This book explores the duality of openness and restriction in approaches to migrants in the Nordic countries. As borders have become less permeable to non-Europeans, it presents research on civil society practices that oppose the existing border regimes and examine the values that they express. The volume offers case studies from across the region that demonstrate opposition to increasingly restricted borders and which seek to offer hospitality to migrant. One topic is whether these practices impact and transform the Nordic Protestant trajectory. The book considers whether such actions are indicative of new sensibilities and values in which traditional categories and binaries are becoming less relevant. It also discusses what these practices of hospitality indicate about the changing relationship between voluntary organizations and the Nordic welfare states in the time of migration. As such, it will appeal to scholars of sociology, anthropology, and religious studies with interests in migration, civil society resistance and social values.
1. Introduction: Contextualized Hospitalities: Migrants and the Nordic Beyond the Religious/Secular Binary
Synnøve Bendixsen and Trygve Wyller
Part 1: Exploring the Nordic Context
2. Religious Civil Society and the National Welfare State: Secular Reciprocity versus Christian Charity
Part 2: Religious Traditions, Values and New Restrictions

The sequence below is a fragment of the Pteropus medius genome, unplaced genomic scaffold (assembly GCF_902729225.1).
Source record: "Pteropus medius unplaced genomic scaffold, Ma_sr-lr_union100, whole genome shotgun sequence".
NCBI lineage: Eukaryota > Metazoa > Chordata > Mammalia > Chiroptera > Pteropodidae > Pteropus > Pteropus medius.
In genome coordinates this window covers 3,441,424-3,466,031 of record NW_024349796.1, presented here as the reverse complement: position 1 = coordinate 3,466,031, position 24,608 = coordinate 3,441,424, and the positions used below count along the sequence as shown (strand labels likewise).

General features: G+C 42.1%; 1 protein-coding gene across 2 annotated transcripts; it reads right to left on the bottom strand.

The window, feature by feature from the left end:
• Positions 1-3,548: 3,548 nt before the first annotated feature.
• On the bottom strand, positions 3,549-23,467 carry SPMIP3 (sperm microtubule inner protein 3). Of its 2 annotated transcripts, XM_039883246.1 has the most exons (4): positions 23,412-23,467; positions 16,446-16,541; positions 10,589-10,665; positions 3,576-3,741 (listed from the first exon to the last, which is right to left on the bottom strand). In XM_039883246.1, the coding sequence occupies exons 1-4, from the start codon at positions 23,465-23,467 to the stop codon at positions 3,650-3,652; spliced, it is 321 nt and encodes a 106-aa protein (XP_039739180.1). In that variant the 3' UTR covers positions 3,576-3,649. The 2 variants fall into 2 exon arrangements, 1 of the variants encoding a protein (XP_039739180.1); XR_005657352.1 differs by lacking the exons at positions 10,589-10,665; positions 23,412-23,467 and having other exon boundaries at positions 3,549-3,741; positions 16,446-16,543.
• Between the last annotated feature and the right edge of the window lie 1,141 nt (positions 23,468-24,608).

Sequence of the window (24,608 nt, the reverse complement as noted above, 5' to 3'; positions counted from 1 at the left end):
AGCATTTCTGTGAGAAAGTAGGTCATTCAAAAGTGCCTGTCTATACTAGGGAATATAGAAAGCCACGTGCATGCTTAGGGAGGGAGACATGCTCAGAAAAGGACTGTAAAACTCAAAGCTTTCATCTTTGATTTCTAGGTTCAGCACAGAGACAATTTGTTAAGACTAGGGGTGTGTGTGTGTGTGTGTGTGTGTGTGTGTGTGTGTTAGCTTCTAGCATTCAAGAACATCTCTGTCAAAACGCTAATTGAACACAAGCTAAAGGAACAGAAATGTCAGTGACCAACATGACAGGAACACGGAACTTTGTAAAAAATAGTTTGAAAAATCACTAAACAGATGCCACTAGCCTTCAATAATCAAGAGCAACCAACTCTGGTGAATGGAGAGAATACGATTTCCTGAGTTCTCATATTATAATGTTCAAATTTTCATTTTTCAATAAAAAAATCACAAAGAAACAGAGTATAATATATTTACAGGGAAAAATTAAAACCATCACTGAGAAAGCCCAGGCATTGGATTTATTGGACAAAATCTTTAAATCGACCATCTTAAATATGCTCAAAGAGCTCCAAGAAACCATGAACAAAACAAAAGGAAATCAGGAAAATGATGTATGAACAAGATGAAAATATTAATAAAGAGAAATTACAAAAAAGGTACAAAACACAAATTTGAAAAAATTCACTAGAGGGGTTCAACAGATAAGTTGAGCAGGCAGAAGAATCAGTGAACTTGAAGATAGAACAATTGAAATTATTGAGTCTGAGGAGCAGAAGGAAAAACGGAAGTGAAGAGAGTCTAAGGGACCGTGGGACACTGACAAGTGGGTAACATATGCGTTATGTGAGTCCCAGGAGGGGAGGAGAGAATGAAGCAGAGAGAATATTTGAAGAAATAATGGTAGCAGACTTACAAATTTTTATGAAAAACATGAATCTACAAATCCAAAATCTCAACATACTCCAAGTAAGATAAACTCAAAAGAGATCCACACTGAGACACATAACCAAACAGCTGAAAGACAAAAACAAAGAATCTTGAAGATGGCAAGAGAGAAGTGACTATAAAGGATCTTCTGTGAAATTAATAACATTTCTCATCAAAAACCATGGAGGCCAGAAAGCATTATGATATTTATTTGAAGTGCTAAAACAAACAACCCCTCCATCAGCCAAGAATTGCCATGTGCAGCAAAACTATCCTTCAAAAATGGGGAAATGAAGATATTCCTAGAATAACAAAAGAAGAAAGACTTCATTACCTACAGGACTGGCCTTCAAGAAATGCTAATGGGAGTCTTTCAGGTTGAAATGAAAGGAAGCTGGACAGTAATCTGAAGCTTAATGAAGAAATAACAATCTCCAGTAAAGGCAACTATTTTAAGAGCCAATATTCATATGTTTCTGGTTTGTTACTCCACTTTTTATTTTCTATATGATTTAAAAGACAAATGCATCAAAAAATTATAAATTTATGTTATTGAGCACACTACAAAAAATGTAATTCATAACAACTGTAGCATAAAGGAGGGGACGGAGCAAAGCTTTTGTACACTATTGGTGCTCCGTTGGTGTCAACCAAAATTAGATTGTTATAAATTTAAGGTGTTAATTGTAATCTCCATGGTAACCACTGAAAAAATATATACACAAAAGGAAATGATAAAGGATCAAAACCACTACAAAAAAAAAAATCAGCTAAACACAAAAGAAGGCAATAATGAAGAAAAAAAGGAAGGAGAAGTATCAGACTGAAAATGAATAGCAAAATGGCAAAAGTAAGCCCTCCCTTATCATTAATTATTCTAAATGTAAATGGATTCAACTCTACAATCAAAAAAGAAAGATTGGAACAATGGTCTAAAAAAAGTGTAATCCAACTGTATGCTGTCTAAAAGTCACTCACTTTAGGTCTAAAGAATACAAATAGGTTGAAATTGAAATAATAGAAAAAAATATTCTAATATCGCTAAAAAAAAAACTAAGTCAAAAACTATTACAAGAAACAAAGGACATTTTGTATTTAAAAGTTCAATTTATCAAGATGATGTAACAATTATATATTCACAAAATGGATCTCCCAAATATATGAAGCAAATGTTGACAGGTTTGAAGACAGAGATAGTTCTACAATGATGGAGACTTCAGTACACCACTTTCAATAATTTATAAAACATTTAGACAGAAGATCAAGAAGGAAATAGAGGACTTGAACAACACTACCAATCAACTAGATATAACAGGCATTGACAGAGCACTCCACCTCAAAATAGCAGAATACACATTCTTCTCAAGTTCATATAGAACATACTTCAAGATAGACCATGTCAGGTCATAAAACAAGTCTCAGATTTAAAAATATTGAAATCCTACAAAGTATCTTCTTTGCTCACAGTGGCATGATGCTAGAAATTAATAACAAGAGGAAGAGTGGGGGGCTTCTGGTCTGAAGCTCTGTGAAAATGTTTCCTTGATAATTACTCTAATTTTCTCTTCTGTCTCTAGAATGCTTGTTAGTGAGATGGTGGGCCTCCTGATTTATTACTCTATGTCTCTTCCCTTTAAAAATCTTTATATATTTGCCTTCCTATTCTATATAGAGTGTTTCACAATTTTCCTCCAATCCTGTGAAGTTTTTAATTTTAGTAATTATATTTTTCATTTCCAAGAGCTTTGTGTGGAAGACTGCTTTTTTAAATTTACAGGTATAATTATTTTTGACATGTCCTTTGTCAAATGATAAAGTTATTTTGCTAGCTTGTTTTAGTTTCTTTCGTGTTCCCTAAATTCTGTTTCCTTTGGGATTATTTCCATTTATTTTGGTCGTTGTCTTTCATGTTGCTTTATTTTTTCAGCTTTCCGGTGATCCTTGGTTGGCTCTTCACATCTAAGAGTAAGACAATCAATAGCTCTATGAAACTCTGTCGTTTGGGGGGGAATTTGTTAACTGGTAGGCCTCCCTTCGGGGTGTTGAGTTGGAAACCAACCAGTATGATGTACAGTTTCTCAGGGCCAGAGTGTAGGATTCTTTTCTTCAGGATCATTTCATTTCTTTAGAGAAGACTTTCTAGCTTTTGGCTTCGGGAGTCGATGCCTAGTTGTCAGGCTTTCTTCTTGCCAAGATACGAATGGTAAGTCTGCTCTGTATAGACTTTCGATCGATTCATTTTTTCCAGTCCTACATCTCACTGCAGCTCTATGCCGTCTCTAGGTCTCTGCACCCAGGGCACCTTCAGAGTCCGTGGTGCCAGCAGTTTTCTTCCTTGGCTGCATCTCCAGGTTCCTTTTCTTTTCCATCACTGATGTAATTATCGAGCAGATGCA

3. Defending the Endangered Nation: Nordic Identitarian Christianism in the Age of Migration
Cathrine Thorleifsson and Anders Ravik Jupskås
4. Beacons of Tolerance Dimmed? Migration, Criminalization and Inhospitality in Welfare States
Maartje van der Woude, Katja Franko and Vanessa Barker
5. Emergency Care Between State and Civil Society: The Open Clinic for Irregular Migrants
Part 3: Reconfiguring Migrantscapes in Religious and "Secular" Nordic Civil Society
6. "We Can Teach Swedes a Lot!" Experiences of In/hospitality, Space Making, and the Prospects of Altered Guest-Host Relations among Migrant and Non-migrant Christians in the Church of Sweden
Kristina Helgesson Kjellin
7. Hospitality, Reciprocity, and Power Relations in the Home Accommodation of Asylum Seekers in Finland
8. What about No-bodies? Embodied Belonging, Unspecific Strangers, and Religious Hospitality in Norway
9. Intertwined Hospitalities in a Danish Church
Laura Bjørg Serup Petersen
10. Between Belonging and Exclusion: Migrants’ Resilience in a Norwegian Welfare Prison
11. The Significance of the Individual Vocation: Encountering Living Civil Society Agents in Northern Norway and Southern Sweden
Kaia Schultz Rønsdal
Synnøve Bendixsen and Trygve Wyller
Civic groups, churches, and ministries are globally among the most willing and active in the assistance and advocacy of refugees and migrants. Innumerous projects, camps, and activist practices are often the first line of resistance to increasingly restrictive policies.
These practices are located on all continents and in all localities with visible and contested migration. Yet so far, these practices have only rarely been researched and academically interpreted, even if they, on many occasions, have had a significant impact and significance, both locally and internationally. One might say that the resistance practices and their contexts represent the most visible and influential opposition to the politics of closed borders and deportation.
Documenting, analyzing, and interpreting different kinds of resistance and challenging practices – both historical and contemporary – is the aim of this new series. In order to achieve that, the series will take an open and interdisciplinary approach. It invites scholars from the fields of religious studies, sociology, criminology, anthropology, philosophy, history, theology, and related disciplines to submit and participate in the series.
The themes comprise: